Taiwan: Motech Solar

Where solar cells are hot stuff

During a trip to the far reaches of western China in 1995, Simon Tsuo had a problem turning on the lights. An electricity failure forced the 57-year-old former researcher from the U.S. National Renewable Energy Laboratory in Colorado to read by candlelight.

Now Tsuo has found a cheap and efficient way of bringing light to rural China -- and the rest of the world. As CEO of Taiwan's Motech Solar, a division of Motech Industries Inc., he is churning out 6-in., wafer-thin photovoltaic solar cell batteries at a significantly lower cost than competitors such as the U.S.'s SunPower Corp. and Japan's Sharp Corp. (SHCAY ) The batteries are used in solar panels and convert light into electricity.

As a result, the seven-year-old startup is sizzling. Motech's sales are expected to grow 97%, to $143 million, for the year ending Dec. 31, according to KGI Securities Co. The company's stock price is up 500% since last October on those stellar returns.

Not bad for a startup that was laughed out of town in the mid-1990s. "People thought I was joking when I went to them about funding," says Tsuo. "I didn't have any business experience or manufacturing expertise, so no venture capitalists would help."

It didn't matter. Tsuo's old school buddy, Cheng Fu-tien, chairman of testing- instrument maker Motech Industries, was looking to bolster his flagging business. Cheng raised $5 million at the local Rotary Club, and production started in 1999, with fewer than 20 employees at Tainan Science Park in southern Taiwan.

In those early days, Tsuo was forced to roll up his sleeves and train engineers himself. He worked exhausting 70-hour weeks. The company's first sales coup came in 2001, when a German company responding to a government green initiative placed a large order. Now Motech Solar boasts 450 engineers and production staff and contributes 95% of Motech Industries' income. Europe has become its biggest market, accounting for 50% of revenues, followed by China's 20% and Japan's 15%.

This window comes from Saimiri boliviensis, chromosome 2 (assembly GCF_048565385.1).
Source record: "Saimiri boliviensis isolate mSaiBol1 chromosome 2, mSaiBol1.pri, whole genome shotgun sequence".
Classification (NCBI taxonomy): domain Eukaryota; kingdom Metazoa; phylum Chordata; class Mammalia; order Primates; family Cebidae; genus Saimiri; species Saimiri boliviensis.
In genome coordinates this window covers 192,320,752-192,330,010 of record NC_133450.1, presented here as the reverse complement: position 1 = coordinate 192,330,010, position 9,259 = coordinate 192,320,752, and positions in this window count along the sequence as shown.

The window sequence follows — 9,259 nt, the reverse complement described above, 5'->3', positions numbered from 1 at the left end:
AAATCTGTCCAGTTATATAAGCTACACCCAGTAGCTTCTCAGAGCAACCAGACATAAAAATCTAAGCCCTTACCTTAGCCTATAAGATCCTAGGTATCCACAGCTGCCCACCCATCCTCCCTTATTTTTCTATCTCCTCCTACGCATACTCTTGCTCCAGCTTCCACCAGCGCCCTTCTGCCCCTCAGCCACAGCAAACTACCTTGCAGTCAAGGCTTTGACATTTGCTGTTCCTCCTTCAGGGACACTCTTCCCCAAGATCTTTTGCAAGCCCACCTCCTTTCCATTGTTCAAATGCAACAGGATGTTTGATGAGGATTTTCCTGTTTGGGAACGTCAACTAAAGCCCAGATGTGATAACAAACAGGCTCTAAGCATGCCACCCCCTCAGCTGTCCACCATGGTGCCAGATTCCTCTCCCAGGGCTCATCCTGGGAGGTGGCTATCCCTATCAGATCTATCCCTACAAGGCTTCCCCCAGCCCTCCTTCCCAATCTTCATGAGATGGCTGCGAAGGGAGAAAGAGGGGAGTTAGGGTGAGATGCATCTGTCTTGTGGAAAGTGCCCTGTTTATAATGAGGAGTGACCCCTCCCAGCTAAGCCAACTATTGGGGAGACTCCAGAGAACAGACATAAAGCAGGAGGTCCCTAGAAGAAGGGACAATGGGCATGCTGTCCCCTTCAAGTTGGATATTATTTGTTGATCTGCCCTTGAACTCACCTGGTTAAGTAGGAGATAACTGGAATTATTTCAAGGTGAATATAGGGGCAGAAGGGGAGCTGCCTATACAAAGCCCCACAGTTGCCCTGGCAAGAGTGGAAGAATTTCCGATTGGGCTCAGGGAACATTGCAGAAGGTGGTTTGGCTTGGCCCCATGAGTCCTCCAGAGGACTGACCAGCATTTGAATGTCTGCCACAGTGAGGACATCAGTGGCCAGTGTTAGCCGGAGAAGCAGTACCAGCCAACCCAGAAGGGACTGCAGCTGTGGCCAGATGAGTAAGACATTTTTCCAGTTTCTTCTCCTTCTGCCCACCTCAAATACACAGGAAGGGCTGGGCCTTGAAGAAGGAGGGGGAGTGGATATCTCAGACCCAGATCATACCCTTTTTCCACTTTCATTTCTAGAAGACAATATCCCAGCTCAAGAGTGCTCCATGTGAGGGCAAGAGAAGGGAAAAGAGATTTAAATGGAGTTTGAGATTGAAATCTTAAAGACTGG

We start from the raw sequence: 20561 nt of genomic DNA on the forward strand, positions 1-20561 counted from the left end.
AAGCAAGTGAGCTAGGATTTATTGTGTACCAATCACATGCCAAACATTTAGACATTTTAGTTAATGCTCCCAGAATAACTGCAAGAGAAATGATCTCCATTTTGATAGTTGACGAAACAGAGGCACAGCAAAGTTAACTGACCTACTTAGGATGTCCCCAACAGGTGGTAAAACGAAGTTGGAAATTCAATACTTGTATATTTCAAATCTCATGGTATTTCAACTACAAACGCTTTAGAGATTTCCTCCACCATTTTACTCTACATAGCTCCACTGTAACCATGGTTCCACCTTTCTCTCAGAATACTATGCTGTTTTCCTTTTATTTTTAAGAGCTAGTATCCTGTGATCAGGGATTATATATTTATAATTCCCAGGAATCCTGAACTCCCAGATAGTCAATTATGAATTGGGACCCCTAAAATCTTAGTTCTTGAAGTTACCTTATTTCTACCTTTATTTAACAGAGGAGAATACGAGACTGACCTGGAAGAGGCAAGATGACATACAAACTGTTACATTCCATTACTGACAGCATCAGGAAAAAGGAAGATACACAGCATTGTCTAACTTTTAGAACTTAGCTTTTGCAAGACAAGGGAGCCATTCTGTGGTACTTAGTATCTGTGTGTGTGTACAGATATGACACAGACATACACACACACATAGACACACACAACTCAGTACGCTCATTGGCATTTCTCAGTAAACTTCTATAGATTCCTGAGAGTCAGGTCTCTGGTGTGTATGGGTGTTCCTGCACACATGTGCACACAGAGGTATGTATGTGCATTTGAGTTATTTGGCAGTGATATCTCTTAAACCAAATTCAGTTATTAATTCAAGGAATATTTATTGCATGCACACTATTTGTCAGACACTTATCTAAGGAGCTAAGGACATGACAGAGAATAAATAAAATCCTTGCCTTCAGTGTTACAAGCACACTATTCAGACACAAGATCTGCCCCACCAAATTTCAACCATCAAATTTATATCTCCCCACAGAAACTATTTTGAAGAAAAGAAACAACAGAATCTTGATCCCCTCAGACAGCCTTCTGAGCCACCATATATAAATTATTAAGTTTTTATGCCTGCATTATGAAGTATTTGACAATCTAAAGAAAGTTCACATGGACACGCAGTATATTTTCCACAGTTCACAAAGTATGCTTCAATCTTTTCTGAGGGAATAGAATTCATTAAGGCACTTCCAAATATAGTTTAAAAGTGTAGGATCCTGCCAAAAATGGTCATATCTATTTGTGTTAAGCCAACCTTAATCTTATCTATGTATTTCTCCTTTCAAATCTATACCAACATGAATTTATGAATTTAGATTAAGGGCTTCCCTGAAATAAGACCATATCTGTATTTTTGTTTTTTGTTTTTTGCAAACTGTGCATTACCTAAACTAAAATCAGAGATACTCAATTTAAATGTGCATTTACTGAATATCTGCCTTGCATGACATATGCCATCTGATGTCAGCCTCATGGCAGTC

So what's next? The company has spent $9 million on a new plant in Tainan and has earmarked a further $9 million to ramp up capacity from 1.6 million solar cell pieces a month earlier this year to 2.5 million by the end of November. And Tsuo says the company may begin producing its own solar panels in a couple of years. It may have to, since competitors like Taiwan's E-TON, a green energy company, and Powerchip Semiconductor Corp., Taiwan's second-largest DRAM chipmaker, are going into the business as well.

Motech's biggest challenge right now is finding enough silicon wafers to jack up its production of solar cells and keep up with demand. Makers of semiconductors are soaking up most of the supply, though more is expected to come online from China by the end of the year. They might have laughed at him once, but Simon Tsuo is riding the green wave all the way to the bank. There's a side benefit, too: If the solar movement spreads far enough, it might help keep those lights lit in western China.

By Matt Kovac in Taipei

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